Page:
Originally just one segment on the hilarious The Bullwinkle Show, the Canadian Mountie soon brought his chin-cleft good looks and high morals to his own program, The Dudley Do-Right Show.
Dudley’s main interest, aside from his duties as a Mountie, was the fair Nell Fenwick, daughter of his boss, Inspector Ray Fenwick. But alas, Dudley’s love was unrequited. Even though the wavy-haired hero was constantly saving the redhead, she was more in love with Dudley’s horse, Horse, than she was with Dudley. Such bizarre comic fare was the norm for all the Jay Ward shows, including The Bullwinkle Show and George of the Jungle.
Many cartoons parody other genres, but who else but Ward would have thought to take on the melodrama? Every week, Dudley and Horse would free Nell from the clutches of Snidely Whiplash, whose handlebar mustache, long coat, and black top hat recalled the great silent movie villains of yesteryear. Even Snidely’s methods of torturing Nell, such as tying her to a railroad track or strapping her to a log-cutting machine, were right out of these melodramatic movies. But somehow Dudley, with his high, modulated voice screaming, “Stop in the name of the law!” always managed to save the day.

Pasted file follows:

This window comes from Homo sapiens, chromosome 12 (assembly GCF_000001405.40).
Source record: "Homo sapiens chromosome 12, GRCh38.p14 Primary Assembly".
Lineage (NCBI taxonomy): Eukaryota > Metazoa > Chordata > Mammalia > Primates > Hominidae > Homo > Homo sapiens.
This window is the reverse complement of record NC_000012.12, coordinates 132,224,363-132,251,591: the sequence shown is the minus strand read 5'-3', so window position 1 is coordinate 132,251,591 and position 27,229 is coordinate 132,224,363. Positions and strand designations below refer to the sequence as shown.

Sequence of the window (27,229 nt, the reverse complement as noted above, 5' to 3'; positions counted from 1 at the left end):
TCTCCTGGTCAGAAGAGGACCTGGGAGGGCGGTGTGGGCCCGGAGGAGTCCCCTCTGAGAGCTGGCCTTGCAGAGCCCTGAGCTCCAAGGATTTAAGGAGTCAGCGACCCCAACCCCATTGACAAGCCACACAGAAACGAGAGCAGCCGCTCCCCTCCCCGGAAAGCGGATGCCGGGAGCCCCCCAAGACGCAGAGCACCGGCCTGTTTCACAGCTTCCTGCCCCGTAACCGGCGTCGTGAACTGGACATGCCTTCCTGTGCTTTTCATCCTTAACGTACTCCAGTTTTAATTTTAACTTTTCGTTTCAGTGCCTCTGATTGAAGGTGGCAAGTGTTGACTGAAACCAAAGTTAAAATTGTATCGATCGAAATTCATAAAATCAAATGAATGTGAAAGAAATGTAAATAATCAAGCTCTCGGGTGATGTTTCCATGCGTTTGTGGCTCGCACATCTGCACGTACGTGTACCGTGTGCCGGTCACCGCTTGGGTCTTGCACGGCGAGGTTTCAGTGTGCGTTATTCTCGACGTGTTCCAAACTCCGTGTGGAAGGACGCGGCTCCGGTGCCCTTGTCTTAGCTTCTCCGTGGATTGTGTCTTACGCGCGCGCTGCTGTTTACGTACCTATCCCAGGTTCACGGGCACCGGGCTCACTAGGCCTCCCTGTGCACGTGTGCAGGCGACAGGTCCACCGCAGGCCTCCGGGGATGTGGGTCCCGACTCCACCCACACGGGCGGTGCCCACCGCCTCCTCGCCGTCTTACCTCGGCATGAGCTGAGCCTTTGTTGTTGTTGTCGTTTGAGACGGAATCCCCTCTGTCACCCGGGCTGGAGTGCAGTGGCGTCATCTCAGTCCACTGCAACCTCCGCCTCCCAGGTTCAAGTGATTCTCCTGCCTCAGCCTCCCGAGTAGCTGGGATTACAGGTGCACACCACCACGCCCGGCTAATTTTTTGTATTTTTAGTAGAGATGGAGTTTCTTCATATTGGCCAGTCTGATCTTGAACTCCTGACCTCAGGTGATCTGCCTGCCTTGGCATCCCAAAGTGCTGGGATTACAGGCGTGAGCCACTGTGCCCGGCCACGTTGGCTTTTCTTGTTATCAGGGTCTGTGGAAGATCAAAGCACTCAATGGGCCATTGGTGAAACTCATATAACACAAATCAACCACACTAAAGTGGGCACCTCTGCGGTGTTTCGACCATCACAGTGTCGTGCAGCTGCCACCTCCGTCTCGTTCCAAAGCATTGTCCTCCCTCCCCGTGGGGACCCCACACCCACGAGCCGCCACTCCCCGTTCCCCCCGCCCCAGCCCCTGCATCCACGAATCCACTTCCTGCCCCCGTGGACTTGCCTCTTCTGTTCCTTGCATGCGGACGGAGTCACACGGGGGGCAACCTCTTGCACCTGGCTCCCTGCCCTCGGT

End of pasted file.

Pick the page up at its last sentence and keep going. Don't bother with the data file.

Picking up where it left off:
Bill Scott was the co-creator of the show, as well as Dudley’s voice, while the voice of Rocky, June Foray, played the damsel-in-distress.
Eventually, the show went off the air, but Dudley’s segments could still be seen on Rocky and Bullwinkle. The hero’s own program was also rerun in syndication under the title Dudley Do-Right and His Friends. In 1999, the show got the live-action treatment in the feature Dudley Do-Right, starring Brendan Fraser as the title mountie.